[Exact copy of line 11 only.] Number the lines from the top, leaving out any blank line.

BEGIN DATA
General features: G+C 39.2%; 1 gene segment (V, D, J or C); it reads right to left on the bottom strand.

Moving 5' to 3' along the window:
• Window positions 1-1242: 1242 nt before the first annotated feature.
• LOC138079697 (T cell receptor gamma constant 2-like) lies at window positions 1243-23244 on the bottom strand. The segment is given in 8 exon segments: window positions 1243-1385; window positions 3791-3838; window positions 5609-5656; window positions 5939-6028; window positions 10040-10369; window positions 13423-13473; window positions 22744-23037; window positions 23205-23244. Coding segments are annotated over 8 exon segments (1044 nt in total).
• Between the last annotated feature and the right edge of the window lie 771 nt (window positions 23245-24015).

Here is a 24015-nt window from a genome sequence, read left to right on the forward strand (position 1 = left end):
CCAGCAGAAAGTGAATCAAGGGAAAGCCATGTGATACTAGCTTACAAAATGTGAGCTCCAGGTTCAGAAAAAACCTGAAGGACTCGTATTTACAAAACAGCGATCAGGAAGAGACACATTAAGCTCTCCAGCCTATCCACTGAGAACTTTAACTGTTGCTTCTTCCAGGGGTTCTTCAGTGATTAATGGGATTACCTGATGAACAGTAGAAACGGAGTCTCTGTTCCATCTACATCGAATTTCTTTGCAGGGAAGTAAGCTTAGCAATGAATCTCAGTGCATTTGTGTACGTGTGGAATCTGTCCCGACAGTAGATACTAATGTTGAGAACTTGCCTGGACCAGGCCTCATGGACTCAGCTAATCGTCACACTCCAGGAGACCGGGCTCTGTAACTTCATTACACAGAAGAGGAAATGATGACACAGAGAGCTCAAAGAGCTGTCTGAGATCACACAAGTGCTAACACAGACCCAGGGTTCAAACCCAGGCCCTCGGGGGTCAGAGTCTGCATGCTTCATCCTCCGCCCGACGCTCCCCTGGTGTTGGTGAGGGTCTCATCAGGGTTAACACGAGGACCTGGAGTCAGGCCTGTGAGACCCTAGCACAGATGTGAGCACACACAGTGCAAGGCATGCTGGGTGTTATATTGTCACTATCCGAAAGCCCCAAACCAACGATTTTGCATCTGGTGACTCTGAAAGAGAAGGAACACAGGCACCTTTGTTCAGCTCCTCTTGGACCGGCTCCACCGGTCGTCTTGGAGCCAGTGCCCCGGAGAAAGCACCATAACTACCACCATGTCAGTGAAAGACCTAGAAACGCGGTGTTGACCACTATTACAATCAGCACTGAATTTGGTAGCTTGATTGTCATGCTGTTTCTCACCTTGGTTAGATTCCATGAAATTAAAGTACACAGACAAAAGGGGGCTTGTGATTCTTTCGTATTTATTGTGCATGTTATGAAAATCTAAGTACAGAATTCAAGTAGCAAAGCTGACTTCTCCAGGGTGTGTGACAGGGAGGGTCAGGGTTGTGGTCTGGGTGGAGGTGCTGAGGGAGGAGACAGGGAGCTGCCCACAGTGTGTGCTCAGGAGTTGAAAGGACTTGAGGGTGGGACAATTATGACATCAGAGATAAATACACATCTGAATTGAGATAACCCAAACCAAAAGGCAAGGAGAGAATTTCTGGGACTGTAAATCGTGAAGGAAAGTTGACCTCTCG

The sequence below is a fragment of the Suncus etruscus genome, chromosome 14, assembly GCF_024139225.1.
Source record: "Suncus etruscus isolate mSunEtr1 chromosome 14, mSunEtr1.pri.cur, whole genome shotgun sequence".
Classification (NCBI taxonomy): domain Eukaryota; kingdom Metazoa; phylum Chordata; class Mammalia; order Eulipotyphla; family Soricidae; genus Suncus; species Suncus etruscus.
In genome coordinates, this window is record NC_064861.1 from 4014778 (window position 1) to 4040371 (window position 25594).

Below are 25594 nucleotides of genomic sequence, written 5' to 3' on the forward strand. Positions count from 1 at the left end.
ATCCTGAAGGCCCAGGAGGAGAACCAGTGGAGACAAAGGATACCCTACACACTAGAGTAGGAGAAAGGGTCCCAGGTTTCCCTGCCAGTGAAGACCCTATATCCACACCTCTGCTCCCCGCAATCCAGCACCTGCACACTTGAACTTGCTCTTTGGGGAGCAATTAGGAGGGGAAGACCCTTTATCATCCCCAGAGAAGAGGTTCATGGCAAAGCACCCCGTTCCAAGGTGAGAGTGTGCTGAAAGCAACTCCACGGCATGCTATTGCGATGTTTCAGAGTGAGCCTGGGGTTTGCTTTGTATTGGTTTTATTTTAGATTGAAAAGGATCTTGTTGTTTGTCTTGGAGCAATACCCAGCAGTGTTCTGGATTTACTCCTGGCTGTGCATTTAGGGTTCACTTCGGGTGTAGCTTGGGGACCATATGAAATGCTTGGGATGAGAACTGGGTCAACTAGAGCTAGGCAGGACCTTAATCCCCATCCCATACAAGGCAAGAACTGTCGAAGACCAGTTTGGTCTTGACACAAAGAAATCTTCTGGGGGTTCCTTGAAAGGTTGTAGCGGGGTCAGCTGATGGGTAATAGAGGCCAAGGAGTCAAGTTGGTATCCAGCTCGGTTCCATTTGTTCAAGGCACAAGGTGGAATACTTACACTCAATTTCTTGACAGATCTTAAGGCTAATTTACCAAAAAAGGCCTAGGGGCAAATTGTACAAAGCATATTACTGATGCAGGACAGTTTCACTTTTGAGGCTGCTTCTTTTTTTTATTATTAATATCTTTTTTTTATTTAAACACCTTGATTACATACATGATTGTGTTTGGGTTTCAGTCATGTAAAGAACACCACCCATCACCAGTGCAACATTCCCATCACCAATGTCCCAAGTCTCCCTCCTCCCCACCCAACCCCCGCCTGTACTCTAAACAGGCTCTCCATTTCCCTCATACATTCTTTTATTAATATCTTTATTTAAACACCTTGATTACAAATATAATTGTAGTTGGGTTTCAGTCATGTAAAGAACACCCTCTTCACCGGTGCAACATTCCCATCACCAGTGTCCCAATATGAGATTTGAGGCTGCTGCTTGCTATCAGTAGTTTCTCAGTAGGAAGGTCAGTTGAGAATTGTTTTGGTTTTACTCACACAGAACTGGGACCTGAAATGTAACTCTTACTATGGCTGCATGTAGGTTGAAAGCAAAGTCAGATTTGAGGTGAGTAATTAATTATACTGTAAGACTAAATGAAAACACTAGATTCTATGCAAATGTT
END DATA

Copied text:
In genome coordinates, this window is record NC_064861.1 from 4014778 (window position 1) to 4040371 (window position 25594).